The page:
Refers to article:
Satisfaction and Regret after Open Retropubic or Robot-Assisted Laparoscopic Radical Prostatectomy
Accepted 13 June 2008
October 2008 (Vol. 54, Issue 4, pages 785 - 793)
We have a confession to make. We are nihilists—at least as far as treating prostate cancer goes. We feel that far too many patients with prostate cancer are treated more definitively than need to be to save the occasional patient from dying. In our own studies at Henry Ford Hospital, the cancer mortality for patients undergoing watchful waiting from 1980 to 1997 was 19.4%, and for those undergoing radical prostatectomy, the corresponding rate was 3.5%. This was for all comers, irrespective of Gleason grade, preoperative prostate-specific antigen (PSA), pathological stage, or margin status . If these results are representative, in the 21st century, one needs to perform six radical prostatectomies to prevent one death from prostate cancer. Stated otherwise, five of six radical prostatectomies are either unnecessary or ineffective.
At what price is this cure provided? While individual master surgeons have better results, the average patient undergoing open radical prostatectomy loses a third of his blood volume , has a 20% chance of postoperative urinary problems , and has up to a 40% chance of impaired erectile function  and . It was to improve these outcomes that we embarked upon developing techniques of robotic prostatectomy in 2000. From its humble—and controversial—beginnings, the procedure has exploded, and more than two-thirds of patients undergoing surgery for prostate cancer in the United States choose the robotic option. The rapidity of this expansion has rivaled that of the Internet and far exceeded that of laparoscopic nephrectomy, cell phones, or the personal computer !
Some opinion leaders have decried the expansion of robotic surgery in the United States, even calling the way it was introduced “a black mark on urology”  and attributing this growth to venal marketing techniques. They do not deny the merits of robotic surgery but feel that the hype does not match reality. There is some truth to these observations: Robotic surgeons have increasingly created Web sites, and the information presented there can be uncontrolled, unedited, and unproven. However, we have greater faith in patients’ ability to appreciate quality and distinguish hype from reality. In the United States, patients are voting with their feet, and robotic centers of excellence have sprung up in unlikely locations. As Yogi Berra once said, “If people don’t want to come to the ballpark, nobody can stop them.”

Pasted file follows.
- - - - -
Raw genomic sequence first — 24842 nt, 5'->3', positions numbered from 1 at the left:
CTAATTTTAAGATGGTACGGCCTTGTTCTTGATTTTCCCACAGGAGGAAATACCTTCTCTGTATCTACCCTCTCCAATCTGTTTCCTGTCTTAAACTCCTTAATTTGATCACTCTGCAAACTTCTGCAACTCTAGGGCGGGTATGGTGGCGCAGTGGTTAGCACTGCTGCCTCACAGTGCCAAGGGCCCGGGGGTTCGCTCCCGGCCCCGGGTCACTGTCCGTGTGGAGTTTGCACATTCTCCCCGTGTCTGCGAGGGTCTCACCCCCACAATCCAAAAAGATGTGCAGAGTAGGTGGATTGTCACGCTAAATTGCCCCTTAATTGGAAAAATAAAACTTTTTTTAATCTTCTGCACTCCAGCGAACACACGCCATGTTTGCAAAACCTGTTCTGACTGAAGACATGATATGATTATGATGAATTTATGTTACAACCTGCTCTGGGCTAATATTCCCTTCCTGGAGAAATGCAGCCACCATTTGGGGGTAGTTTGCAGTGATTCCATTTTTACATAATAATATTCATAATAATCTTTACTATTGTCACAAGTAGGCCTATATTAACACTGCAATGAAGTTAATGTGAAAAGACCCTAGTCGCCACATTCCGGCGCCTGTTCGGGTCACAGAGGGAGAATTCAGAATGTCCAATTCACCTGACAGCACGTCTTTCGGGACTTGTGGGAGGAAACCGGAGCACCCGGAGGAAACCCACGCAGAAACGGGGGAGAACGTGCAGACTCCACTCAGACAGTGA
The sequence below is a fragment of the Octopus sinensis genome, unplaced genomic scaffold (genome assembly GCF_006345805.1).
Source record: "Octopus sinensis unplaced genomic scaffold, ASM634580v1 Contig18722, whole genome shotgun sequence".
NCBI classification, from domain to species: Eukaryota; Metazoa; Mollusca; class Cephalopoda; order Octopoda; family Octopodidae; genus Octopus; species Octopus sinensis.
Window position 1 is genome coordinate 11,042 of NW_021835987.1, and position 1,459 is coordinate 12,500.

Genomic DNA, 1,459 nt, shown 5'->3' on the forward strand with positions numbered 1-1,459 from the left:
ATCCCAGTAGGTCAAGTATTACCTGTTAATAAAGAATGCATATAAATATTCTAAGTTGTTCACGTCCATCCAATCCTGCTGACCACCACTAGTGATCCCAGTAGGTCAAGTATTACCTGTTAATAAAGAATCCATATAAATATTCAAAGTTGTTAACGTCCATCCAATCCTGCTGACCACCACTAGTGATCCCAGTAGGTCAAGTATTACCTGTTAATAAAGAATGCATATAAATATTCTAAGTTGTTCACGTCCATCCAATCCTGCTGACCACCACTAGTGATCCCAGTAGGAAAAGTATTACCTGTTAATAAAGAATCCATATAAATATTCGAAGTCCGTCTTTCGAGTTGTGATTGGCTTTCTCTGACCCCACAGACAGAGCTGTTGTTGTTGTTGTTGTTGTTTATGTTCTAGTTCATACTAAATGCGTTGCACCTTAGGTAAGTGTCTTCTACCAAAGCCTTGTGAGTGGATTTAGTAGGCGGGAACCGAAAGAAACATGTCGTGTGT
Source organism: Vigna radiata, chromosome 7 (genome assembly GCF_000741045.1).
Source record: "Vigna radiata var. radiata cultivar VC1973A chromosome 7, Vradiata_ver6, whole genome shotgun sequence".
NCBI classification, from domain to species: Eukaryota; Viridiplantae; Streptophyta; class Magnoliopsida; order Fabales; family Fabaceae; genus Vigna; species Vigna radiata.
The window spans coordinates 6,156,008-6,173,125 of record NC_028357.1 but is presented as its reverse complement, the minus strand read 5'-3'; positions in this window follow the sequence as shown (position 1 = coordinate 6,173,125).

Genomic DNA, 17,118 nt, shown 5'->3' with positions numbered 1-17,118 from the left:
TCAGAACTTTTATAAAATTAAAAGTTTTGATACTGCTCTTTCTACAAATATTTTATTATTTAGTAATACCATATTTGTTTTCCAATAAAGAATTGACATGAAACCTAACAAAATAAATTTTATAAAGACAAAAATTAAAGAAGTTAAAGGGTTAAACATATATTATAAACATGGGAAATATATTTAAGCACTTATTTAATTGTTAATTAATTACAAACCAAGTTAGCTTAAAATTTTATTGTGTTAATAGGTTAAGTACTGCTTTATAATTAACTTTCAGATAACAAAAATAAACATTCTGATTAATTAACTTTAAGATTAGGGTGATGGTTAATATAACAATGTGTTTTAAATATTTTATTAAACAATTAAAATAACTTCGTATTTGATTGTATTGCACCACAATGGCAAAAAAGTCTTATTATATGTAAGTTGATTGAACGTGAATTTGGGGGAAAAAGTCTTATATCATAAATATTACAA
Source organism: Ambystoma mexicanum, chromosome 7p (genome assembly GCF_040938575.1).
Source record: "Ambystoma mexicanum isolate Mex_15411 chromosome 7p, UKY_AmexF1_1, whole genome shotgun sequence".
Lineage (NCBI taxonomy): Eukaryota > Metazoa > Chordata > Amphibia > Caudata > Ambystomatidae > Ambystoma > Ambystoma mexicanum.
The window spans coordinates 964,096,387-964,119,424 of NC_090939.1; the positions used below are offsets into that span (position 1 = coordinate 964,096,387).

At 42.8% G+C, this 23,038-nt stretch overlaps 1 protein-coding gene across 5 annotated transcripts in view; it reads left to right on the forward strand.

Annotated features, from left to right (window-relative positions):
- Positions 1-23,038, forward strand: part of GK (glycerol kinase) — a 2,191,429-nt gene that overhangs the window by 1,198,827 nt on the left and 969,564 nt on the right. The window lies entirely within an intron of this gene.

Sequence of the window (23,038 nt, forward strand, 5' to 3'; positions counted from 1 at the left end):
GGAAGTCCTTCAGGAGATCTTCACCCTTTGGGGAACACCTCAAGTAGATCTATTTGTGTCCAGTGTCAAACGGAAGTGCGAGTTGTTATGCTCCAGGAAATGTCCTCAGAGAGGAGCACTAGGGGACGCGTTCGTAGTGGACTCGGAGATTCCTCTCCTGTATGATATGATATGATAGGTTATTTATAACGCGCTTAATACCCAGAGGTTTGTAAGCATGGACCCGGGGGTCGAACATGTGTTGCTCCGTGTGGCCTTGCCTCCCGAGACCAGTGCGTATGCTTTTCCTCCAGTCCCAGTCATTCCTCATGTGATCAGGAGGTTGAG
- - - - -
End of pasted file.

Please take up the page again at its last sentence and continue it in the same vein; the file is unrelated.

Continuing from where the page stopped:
What are the real benefits of robotic surgery? How do we measure them? Ideally, measurement is done through a randomized clinical trial involving multiple institutions, well-defined patient demographics, structured follow-up, and predetermined outcome measurements. This has not happened to date, and we have some questions about whether such a study could ever be done or if it would unveil the ultimate truth. Prevailing opinion suggests that the surgeon is an independent variable in determining the outcomes of prostatectomy. Some surgeons are just better than others in performing this operation. This should not come as a surprise; some golfers are better than others at golf, some tennis players at tennis, and some musicians at music. Why would this not be true of surgeons too? If that is the case, can one fully adjust for this skill in a randomized trial? We mean really, really adjust. (There goes the nihilist in us again.)
The Duke study reported in this journal is a modest step in separating the hype from the reality . The Duke investigators simply asked the patients what they thought of their surgery. The results were somewhat surprising. Overall, 84% of patients were satisfied with their results, despite urinary domain scores of around 80% and sexual domain scores as low as 30% (of a possible 100%). Patients undergoing robotic surgery had similar functional outcomes to those undergoing open surgery but had a significantly lower rate of requiring secondary treatment (7.8% vs 16.9%); yet, these patients were more likely to be dissatisfied with their results (19.9% vs 12.9%). The Duke investigators postulate that patients who chose the “innovative” robotic procedure most likely had higher expectations than those undergoing traditional surgery, hence, the greater regret rate.